Acting like a decent, compassionate human being is an end unto itself.

  15. danielrudolph says

    Thank you. Were you a cradle atheist or raised religious? A lot of us are related to such people and it can be tricky to navigate how to deal with them.

  16. Aliasalpha says

    Hmm, showing compassion to those that very likely hate you, curiously christian idea. Shame its not a common christian practise…

    It does make me realise I’ve never seen an old door to door godbotherer. Around my way we only ever get the home delivery armageddon insurance peddlers and they’re always mid to late 20s

    As a random aside, I hate my brain, the first reaction it had to he title of your post was to mentally rewrite macarthur park (someone left the witness in the rain I don’t think that I can take it ’cause it took so long to bake it and I’ll never have that recipe agaaaaaain), its going to take hours of metal to get that bloody song out of my head now

      • Aliasalpha says

        Aha! Revenge is mine!

        Several hours of metal did get it out of my head but then I read the post title again… Back to arch enemy & marvelling at how awesome angela gossow is.

        • Mr.Kosta says


          This is a bit (well, a lot, really) off topic, but this reminds me I’ve seen Arch Enemy live. Good times.

          And back on topic, yeah, I’d probably let the old lady in if I was in the same situation. But considering the Venom poster I have in my living room…

  17. setar, too lazy to log in on his blackberry says

    I have seen an elderly man in a scooter at Surrey Central station multiple times. On one particularly rainy day, I saw him there with a a very large stack of Watchtowers.

    I think emotional manipulation is a factor, because the first thing I thought that day was “that stack is a third as high as his scooter, he had to have help bringing it”.

    But some of them are just dedicated. While I was in White Rock one tried to offer me tracts when I had my noise canceling headphones on and couldn’t hear her -at all-.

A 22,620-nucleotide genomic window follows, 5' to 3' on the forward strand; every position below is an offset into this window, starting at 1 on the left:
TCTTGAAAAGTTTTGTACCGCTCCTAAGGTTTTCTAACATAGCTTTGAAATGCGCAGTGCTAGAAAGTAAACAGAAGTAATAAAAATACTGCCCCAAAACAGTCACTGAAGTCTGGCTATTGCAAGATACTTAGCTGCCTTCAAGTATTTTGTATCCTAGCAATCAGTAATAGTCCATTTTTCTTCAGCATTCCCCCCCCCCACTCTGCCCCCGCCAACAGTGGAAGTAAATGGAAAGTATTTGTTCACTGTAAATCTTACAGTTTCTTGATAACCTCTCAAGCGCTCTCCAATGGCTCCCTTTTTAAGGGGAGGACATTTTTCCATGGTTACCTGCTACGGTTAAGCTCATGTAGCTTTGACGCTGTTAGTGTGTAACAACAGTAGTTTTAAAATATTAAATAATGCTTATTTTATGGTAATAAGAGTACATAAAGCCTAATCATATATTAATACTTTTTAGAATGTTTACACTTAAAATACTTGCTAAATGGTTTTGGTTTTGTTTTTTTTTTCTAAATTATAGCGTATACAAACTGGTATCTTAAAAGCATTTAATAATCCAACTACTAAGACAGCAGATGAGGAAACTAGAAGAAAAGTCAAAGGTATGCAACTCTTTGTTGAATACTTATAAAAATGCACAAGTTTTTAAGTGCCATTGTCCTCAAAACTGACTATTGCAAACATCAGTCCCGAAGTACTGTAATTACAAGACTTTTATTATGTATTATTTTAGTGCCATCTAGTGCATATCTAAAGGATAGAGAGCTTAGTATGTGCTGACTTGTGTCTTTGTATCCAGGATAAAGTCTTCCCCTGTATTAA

I’ve had them at my house once, but my roommate gets the knock because he hasbthe front door. The Mormon temple is a scant two blocks away from me (you can almost see it from my front door) too, but no visits from then yet.

  18. Brad says

    I’d probably invite her in, saying I noticed she was out here and cold, and thought she might like to take a break. When the subject of religion comes up (of course), I would say I would prefer not to tell her my own beliefs, but was curious to hear what she had to say about hers, since she clearly felt so strongly about it.
    Discussion would ensue, and I could ask questions, without really having to say anything about my non-belief. Then at some point might mention all the different religions that were in the main in the neighborhood, and ask her opinion of those
    . And then, maybe, at some point ask her what she thought that the person without any religion at all was the one who brought her in.
    Could be interesting….

  19. MizzMazz says

    I meant to be doing other things, but have spent the last 2+ hours here. Now I will be spending even more time at FTB. Natalie, you are a wonderful addition, and I can’t wait to read more.

  20. says

    After reading the comments, I have two cents: I’m uneasy with any mindset that would allow me to assume that a person is emotionally manipulating me, without actually interacting with them. Or that a person would spew hate at me, before I talk to them; any pattern that withdraws compassion when it is prompted. Even if you /know/ that’s how the Jehovah’s Witness system works, what bothers me is the certainty in pre-judgment, especially a feeling of “I’m angry because they’re /trying/ to make me feel bad”. I don’t think it matters how you get to that thought and to what degree, it demands a reality check. In fact reflecting on this, I’ve now just had a chilling insight/reminder about how something like “dehumanization” can work. Maybe I’m up too late.

    So I think it’s awesome you want to take her to tea. Maybe not in your house?

    And on the other hand doing something with the goal of proving that atheists have compassion…that’s maybe a good thing for the community, but as a personal goal it’s unlikely to give satisfaction.